Treatments of polluted emissions from incinerator gases: a succinct review

Review Paper


Due to the incomplete mineralisation of some organic compounds during the incineration of municipal solid waste, gaseous emissions are loaded with a large amount of particulate matter, undesirable elements and toxic molecules. Typically, an incinerator of urban solid waste produces large flows of hot gaseous emissions to be purified before being released into the atmosphere. In this paper, treatments of flue gas from a typical municipal waste incinerator are described. The first step is an energy recovery system through heat exchangers to make steam or hot water. Steam is used to produce electricity via a turbine. The economic balance of the total system is very often dependent on the heat recovery. The second step involves particle removal technologies. Different systems are available such as cyclones, scrubbers, electrostatic precipitators or baghouse filters. The third step is the removal of numerous molecule families such as acid compounds (SOx, HCl, HF), nitrogen oxides (NOx), metal species and many organic compounds. The latter include dioxins, furans and volatile organic compounds. Some treatment processes are described according to the pollutant family.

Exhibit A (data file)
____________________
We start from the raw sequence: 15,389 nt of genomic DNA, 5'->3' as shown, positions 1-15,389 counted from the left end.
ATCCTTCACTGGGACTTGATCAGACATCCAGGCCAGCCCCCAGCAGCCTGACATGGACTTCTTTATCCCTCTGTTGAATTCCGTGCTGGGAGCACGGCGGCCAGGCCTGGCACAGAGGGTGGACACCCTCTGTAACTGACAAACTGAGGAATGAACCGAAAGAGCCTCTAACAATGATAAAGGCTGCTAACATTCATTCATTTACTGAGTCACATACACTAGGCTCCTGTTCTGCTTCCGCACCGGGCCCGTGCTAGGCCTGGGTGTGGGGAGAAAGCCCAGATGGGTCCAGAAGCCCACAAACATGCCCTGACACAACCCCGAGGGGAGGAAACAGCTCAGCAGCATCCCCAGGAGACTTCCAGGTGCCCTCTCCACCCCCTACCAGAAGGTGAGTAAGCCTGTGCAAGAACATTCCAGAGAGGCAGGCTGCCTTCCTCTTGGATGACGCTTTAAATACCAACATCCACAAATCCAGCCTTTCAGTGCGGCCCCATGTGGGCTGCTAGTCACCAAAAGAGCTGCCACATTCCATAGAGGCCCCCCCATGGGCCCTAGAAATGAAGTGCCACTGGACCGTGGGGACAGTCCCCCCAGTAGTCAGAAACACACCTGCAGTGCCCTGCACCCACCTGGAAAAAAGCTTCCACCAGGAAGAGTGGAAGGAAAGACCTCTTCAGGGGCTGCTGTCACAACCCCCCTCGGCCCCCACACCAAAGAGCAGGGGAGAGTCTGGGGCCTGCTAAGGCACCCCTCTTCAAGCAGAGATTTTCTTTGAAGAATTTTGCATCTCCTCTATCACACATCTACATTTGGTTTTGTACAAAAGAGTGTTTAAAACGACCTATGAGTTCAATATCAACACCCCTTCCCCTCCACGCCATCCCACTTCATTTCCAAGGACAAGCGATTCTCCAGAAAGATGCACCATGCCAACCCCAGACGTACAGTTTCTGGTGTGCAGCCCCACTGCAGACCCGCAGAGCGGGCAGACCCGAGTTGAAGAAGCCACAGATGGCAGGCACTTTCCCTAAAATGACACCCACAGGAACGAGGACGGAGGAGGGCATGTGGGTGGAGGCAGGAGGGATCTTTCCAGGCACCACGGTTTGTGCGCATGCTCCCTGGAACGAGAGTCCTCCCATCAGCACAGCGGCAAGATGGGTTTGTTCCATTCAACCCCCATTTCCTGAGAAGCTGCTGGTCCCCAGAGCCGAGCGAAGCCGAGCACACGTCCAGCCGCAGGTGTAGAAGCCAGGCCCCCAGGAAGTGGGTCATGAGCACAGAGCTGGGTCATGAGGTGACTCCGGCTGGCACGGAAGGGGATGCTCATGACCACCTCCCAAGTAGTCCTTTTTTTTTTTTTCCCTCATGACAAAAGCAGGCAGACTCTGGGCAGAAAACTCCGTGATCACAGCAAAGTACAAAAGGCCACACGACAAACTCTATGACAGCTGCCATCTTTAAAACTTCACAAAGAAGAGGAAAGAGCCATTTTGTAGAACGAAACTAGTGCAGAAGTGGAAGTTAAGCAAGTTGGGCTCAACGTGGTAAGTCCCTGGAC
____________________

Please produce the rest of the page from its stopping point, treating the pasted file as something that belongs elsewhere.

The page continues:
Incinerator Gas treatments Particle removal Acid gas SOx NOx Volatile organic compounds (VOC) 



A part of this review was presented at the summer school “Biological and thermal treatment of municipal solid waste” ETeCoS3 in Naples (Italy) on May 2–6, 2011.


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Copyright information

© Springer Science+Business Media B.V. 2012

Authors and Affiliations

  1. 1.Ecole Nationale Supérieure de Chimie de RennesCNRS, UMR 6226Rennes Cedex 7France

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